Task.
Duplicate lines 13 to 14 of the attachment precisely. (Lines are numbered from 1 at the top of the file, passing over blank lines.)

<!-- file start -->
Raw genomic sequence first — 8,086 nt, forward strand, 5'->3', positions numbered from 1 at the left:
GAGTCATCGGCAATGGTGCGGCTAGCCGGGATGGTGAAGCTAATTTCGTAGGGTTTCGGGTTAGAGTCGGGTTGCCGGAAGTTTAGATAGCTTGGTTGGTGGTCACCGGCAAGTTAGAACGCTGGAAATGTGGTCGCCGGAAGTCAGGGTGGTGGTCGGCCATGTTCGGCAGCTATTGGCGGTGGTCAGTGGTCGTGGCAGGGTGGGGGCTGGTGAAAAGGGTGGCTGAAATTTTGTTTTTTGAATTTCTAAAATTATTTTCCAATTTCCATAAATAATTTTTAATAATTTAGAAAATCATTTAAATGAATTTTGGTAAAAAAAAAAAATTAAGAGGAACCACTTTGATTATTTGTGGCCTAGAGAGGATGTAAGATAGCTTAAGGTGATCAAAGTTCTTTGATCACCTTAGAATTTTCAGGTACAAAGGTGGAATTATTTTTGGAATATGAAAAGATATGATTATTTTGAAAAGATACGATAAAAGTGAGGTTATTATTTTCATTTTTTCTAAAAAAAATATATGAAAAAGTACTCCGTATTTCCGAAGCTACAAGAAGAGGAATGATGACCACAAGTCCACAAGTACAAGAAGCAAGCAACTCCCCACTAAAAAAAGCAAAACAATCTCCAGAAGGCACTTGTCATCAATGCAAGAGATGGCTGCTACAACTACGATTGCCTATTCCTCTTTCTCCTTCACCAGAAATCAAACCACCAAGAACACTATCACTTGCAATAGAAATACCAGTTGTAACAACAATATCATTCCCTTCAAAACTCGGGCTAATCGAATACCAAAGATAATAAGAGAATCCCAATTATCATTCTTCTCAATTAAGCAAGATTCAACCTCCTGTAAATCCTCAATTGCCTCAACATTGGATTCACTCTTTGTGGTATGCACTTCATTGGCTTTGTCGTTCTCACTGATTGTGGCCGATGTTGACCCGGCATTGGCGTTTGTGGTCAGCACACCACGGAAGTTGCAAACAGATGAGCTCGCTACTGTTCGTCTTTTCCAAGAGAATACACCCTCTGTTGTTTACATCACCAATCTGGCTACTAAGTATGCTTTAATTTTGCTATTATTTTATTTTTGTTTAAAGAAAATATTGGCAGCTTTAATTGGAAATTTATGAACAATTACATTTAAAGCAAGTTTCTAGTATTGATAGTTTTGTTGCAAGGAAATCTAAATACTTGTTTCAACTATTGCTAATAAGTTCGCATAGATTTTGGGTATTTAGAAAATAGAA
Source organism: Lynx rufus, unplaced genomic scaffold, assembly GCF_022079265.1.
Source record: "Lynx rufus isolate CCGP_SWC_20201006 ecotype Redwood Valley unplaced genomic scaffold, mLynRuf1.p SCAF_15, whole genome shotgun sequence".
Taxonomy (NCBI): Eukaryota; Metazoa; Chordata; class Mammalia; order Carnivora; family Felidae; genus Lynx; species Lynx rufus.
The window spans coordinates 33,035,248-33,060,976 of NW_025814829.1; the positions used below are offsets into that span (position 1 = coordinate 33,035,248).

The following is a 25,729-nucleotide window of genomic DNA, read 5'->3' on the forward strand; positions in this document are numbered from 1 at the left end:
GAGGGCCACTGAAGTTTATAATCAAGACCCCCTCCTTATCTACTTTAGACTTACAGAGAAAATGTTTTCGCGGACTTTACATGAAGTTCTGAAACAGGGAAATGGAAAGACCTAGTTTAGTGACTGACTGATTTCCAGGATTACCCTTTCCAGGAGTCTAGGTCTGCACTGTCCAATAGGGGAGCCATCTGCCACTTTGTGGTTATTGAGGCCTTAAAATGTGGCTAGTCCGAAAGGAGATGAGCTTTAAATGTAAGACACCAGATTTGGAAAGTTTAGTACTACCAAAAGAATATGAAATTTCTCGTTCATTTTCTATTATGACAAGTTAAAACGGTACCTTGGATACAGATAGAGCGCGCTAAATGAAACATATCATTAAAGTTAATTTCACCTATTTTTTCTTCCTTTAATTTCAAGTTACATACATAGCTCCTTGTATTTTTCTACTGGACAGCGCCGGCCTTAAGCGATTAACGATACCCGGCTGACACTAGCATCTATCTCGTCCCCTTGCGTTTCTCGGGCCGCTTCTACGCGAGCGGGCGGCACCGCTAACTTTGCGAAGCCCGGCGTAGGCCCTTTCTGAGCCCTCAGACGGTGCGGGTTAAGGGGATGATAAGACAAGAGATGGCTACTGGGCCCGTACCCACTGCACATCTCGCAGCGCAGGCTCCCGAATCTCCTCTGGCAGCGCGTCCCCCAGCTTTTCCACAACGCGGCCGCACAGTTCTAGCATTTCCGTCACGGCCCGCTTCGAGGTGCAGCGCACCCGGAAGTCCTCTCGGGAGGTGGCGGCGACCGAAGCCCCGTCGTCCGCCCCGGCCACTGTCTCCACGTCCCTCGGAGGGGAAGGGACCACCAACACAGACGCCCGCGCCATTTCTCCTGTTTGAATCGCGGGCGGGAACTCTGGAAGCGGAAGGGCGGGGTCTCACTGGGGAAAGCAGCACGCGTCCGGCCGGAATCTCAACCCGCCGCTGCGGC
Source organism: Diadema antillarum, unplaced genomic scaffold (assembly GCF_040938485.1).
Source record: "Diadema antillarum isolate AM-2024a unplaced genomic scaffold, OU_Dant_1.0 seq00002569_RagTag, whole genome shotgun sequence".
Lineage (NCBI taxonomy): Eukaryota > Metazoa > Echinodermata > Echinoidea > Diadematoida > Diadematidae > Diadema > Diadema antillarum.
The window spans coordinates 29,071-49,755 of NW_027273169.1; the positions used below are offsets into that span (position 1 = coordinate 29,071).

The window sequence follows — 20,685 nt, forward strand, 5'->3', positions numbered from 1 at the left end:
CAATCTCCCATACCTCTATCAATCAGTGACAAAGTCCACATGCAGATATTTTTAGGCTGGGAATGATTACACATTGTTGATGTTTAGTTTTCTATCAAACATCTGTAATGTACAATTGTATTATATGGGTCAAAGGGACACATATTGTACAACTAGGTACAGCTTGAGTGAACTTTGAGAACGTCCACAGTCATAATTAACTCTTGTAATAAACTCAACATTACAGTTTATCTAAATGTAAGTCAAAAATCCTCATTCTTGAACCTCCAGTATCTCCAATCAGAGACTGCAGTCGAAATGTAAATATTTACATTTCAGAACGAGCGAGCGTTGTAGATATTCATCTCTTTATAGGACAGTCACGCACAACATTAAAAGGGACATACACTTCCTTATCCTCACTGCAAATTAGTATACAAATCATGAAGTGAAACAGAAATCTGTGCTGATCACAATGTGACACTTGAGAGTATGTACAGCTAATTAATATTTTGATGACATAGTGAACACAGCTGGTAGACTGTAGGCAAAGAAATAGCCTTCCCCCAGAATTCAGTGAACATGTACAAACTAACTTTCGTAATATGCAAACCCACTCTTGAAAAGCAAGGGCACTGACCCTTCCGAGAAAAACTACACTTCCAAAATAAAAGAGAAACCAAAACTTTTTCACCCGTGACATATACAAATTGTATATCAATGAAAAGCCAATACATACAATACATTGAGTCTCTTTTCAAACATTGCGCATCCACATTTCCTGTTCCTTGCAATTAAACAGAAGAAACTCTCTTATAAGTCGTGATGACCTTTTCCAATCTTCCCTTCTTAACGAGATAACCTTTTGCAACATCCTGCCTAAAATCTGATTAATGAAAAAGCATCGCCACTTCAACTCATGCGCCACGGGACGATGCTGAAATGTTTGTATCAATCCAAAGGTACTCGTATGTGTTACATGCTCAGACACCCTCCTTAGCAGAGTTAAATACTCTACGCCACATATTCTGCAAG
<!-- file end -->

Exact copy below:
The window sequence follows — 20,685 nt, forward strand, 5'->3', positions numbered from 1 at the left end:
CAATCTCCCATACCTCTATCAATCAGTGACAAAGTCCACATGCAGATATTTTTAGGCTGGGAATGATTACACATTGTTGATGTTTAGTTTTCTATCAAACATCTGTAATGTACAATTGTATTATATGGGTCAAAGGGACACATATTGTACAACTAGGTACAGCTTGAGTGAACTTTGAGAACGTCCACAGTCATAATTAACTCTTGTAATAAACTCAACATTACAGTTTATCTAAATGTAAGTCAAAAATCCTCATTCTTGAACCTCCAGTATCTCCAATCAGAGACTGCAGTCGAAATGTAAATATTTACATTTCAGAACGAGCGAGCGTTGTAGATATTCATCTCTTTATAGGACAGTCACGCACAACATTAAAAGGGACATACACTTCCTTATCCTCACTGCAAATTAGTATACAAATCATGAAGTGAAACAGAAATCTGTGCTGATCACAATGTGACACTTGAGAGTATGTACAGCTAATTAATATTTTGATGACATAGTGAACACAGCTGGTAGACTGTAGGCAAAGAAATAGCCTTCCCCCAGAATTCAGTGAACATGTACAAACTAACTTTCGTAATATGCAAACCCACTCTTGAAAAGCAAGGGCACTGACCCTTCCGAGAAAAACTACACTTCCAAAATAAAAGAGAAACCAAAACTTTTTCACCCGTGACATATACAAATTGTATATCAATGAAAAGCCAATACATACAATACATTGAGTCTCTTTTCAAACATTGCGCATCCACATTTCCTGTTCCTTGCAATTAAACAGAAGAAACTCTCTTATAAGTCGTGATGACCTTTTCCAATCTTCCCTTCTTAACGAGATAACCTTTTGCAACATCCTGCCTAAAATCTGATTAATGAAAAAGCATCGCCACTTCAACTCATGCGCCACGGGACGATGCTGAAATGTTTGTATCAATCCAAAGGTACTCGTATGTGTTACATGCTCAGACACCCTCCTTAGCAGAGTTAAATACTCTACGCCACATATTCTGCAAG